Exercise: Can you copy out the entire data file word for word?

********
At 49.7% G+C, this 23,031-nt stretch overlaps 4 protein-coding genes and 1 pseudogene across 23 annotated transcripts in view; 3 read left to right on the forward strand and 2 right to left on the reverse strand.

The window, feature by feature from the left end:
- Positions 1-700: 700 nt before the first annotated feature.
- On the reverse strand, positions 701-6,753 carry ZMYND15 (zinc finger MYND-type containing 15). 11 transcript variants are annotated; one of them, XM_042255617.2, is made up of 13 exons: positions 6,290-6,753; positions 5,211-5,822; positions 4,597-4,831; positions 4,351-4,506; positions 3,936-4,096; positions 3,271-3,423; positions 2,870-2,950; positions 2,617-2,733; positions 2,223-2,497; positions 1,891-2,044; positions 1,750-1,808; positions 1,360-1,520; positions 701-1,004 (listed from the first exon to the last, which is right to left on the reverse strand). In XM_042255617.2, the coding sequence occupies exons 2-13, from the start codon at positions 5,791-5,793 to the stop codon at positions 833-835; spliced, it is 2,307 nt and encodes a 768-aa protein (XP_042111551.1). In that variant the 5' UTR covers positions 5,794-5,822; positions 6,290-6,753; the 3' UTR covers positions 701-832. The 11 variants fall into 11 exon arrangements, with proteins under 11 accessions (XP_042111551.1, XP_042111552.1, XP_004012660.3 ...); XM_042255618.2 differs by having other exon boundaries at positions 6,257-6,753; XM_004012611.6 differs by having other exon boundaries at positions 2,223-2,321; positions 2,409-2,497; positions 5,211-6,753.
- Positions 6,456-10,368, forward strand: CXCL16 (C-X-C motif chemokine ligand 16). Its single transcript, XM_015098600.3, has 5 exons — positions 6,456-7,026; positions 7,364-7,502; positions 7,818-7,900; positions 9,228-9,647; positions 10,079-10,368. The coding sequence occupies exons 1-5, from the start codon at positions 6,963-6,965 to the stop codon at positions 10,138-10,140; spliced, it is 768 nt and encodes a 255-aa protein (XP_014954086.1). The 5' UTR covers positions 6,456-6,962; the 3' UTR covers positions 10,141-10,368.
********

At 49.7% G+C, this 23,031-nt stretch overlaps 4 protein-coding genes and 1 pseudogene across 23 annotated transcripts in view; 3 read left to right on the forward strand and 2 right to left on the reverse strand.

The window, feature by feature from the left end:
- Positions 1-700: 700 nt before the first annotated feature.
- On the reverse strand, positions 701-6,753 carry ZMYND15 (zinc finger MYND-type containing 15). 11 transcript variants are annotated; one of them, XM_042255617.2, is made up of 13 exons: positions 6,290-6,753; positions 5,211-5,822; positions 4,597-4,831; positions 4,351-4,506; positions 3,936-4,096; positions 3,271-3,423; positions 2,870-2,950; positions 2,617-2,733; positions 2,223-2,497; positions 1,891-2,044; positions 1,750-1,808; positions 1,360-1,520; positions 701-1,004 (listed from the first exon to the last, which is right to left on the reverse strand). In XM_042255617.2, the coding sequence occupies exons 2-13, from the start codon at positions 5,791-5,793 to the stop codon at positions 833-835; spliced, it is 2,307 nt and encodes a 768-aa protein (XP_042111551.1). In that variant the 5' UTR covers positions 5,794-5,822; positions 6,290-6,753; the 3' UTR covers positions 701-832. The 11 variants fall into 11 exon arrangements, with proteins under 11 accessions (XP_042111551.1, XP_042111552.1, XP_004012660.3 ...); XM_042255618.2 differs by having other exon boundaries at positions 6,257-6,753; XM_004012611.6 differs by having other exon boundaries at positions 2,223-2,321; positions 2,409-2,497; positions 5,211-6,753.
- Positions 6,456-10,368, forward strand: CXCL16 (C-X-C motif chemokine ligand 16). Its single transcript, XM_015098600.3, has 5 exons — positions 6,456-7,026; positions 7,364-7,502; positions 7,818-7,900; positions 9,228-9,647; positions 10,079-10,368. The coding sequence occupies exons 1-5, from the start codon at positions 6,963-6,965 to the stop codon at positions 10,138-10,140; spliced, it is 768 nt and encodes a 255-aa protein (XP_014954086.1). The 5' UTR covers positions 6,456-6,962; the 3' UTR covers positions 10,141-10,368.